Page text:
Unless commercial landlords and their agents deal with the recovery of service charges with proper scrupulousness, tenants may refuse to enter Leases which provide for full recovery of service charges or may require these charges to be regulated by statute.
Following the dismissal of a claim by a landlord for service charges which would have totalled some £700,000, the Judge has made severe criticisms as to the manner in which landlords and their agents often deal with such matters.
The dispute related to a claim by the landlord, Princes House, in relation to the tenant’s liability to contribute by way of service charge to the cost of roofworks carried out in 2004 at Princes House, 190/195 Piccadilly, London W1. The defendant tenant occupies the basement as a casino at aren’t of £413,000 per annum and there are retail shops on the ground floor and the upper floors comprise offices occupied by the British Association of Film and Television Artists (“BAFTA”).
There were problems with the roof even before the tenant took a Lease in 1998 and the Lease included a provision which capped the service charges at a very small sum in relation to works carried out during the first 5 years. It was not clear whether this cap was agreed because of the knowledge that substantial roof repairs were required or for some other reason.
The landlord covenanted under the Lease to use all reasonable endeavours to comply with its repairing obligations but the works to the roof were delayed for some years due to a number of reasons. The principal cause of the delay was the need to relocate all BAFTA’s plant and equipment on the roof by building a new plant deck to house it all. Despite the costs originally being estimated at £500,000 in 2002, the final cost was eventually some £2 million of which £500,000 related to the new plant deck. The landlord sought to hold the tenant liable to contribute to all the works, the tenant’s total liability being assessed at about £700,000.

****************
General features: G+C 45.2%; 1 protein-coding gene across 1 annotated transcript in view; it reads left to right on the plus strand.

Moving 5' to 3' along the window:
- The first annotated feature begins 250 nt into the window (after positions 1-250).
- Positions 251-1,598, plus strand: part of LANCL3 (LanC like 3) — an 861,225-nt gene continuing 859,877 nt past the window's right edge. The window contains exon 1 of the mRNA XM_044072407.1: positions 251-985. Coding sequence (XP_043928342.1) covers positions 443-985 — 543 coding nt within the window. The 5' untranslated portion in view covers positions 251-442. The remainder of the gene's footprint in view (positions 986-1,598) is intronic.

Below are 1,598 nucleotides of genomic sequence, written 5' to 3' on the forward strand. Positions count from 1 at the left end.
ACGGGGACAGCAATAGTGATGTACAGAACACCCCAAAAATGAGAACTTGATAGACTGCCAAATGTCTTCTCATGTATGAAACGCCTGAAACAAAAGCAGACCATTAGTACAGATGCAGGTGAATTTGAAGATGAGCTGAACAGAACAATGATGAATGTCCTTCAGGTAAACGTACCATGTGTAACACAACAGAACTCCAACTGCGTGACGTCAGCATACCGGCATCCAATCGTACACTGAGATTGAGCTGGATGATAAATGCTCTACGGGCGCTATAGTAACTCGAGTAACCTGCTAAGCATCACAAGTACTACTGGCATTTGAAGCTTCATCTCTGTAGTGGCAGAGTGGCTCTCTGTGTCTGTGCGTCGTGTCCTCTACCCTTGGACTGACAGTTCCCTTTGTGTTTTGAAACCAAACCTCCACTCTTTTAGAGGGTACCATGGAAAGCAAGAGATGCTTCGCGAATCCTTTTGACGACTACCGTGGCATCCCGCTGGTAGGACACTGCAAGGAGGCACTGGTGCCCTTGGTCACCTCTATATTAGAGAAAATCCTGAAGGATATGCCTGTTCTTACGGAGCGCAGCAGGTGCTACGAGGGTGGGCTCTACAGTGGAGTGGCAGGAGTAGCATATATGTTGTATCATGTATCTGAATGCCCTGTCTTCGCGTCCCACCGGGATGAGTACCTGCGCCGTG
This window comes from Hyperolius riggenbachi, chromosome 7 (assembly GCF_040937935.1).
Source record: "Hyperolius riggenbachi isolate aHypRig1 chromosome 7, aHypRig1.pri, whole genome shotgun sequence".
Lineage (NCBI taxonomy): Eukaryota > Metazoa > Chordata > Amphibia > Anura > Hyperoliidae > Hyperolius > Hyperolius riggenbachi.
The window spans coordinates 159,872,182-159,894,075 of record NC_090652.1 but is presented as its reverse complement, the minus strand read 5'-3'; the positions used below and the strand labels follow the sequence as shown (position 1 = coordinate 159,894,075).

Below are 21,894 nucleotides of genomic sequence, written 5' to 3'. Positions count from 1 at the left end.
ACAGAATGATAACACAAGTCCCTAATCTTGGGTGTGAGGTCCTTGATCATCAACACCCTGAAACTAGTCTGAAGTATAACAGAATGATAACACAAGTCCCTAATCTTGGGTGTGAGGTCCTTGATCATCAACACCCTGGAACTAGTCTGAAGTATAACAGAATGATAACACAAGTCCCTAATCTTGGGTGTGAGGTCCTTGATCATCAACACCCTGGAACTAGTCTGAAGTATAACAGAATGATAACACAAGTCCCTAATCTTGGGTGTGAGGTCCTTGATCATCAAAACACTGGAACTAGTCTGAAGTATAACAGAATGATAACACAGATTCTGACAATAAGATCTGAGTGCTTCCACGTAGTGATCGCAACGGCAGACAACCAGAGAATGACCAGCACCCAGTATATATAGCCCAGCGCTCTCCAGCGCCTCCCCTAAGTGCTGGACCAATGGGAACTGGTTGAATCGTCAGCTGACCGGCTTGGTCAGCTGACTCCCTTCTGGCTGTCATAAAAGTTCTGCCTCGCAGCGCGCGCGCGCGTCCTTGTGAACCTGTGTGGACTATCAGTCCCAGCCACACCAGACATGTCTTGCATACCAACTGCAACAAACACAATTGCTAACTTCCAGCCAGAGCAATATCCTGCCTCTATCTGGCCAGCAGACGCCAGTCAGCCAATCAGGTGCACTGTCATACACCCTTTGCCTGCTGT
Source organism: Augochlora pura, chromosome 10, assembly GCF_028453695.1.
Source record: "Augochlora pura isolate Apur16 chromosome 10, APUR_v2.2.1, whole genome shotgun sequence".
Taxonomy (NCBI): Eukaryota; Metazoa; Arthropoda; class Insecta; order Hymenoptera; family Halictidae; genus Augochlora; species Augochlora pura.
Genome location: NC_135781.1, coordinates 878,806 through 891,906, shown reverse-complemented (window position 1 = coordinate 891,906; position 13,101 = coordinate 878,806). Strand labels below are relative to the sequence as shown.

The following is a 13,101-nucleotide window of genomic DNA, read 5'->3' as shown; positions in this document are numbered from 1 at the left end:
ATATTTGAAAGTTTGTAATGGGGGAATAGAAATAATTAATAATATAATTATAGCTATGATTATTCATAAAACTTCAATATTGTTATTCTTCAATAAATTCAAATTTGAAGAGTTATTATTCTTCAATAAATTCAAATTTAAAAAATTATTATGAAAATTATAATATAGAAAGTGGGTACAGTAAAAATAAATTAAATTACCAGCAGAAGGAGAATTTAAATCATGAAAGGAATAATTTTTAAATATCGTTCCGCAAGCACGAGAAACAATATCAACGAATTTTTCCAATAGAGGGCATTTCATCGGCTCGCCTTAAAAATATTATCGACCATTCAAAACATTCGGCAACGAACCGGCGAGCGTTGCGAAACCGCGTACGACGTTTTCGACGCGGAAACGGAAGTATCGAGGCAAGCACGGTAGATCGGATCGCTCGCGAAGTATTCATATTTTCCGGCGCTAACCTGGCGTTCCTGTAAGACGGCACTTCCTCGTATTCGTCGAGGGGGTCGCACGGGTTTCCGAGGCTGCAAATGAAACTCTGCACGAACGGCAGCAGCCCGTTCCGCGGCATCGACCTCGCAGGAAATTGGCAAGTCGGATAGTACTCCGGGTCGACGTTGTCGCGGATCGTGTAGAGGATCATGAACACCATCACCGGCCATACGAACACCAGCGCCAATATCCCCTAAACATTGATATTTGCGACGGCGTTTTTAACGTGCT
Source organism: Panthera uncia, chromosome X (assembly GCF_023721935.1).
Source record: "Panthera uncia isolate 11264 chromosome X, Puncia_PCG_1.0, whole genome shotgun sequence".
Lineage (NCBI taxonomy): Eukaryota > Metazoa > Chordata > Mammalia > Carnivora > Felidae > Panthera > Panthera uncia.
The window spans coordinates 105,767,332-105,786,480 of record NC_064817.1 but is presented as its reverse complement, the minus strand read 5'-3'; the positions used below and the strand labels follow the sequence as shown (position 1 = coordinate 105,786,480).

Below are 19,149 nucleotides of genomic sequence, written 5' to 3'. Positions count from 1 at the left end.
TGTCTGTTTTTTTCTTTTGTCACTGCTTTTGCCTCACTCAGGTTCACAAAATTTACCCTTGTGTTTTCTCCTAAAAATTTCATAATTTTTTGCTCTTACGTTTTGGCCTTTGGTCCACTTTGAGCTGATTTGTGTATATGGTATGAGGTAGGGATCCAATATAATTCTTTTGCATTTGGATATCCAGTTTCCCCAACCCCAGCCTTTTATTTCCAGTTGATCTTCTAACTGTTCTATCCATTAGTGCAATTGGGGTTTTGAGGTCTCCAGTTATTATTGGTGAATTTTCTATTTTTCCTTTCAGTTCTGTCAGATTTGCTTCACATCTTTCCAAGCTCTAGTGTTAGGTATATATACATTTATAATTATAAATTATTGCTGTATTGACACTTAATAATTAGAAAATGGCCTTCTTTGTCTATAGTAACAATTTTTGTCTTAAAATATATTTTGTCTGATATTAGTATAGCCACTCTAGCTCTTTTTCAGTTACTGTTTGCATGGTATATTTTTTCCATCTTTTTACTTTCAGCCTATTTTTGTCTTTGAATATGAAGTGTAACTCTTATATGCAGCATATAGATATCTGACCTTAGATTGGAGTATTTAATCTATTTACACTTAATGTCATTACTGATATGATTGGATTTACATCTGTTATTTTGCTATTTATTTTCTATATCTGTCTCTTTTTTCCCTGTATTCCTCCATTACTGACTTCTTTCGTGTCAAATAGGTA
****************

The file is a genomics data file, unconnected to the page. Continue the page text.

The Judge held that the main roofworks were justifiable repairs but that the new plant deck was an improvement for the sole benefit of BAFTA and these costs were irrecoverable. However, he held that, in any event, none of the costs incurred were recoverable as, if the landlord had used reasonable endeavours, the roofworks should have been completed by 2003 and the tenant would not have had to contribute anything at all as its service charge liability would still have been capped at that time.
The Judge saw no merit in a whole host of technical arguments raised by both sides in relation to the construction of the Lease and he considered this case contained many of the typical elements which cause disputes of this kind. He criticised the landlord for claiming sums that were not due and for failing to give the tenant any proper explanation for the substantial increase in the costs of the works.
The Judge saw fit to point out that commercial tenants are entitled to expect the professionals dealing with service charge recovery to perform their roles with diligence, integrity and independence and for them not to be simply intent on recovering as much as they can for the landlord. He noted that dissatisfaction was sufficiently high that there were signs that the commercial letting market was beginning to reject the insertion of “full recovery service charges” in leases and he highlighted the fact that residential service charges are now closely controlled by statute.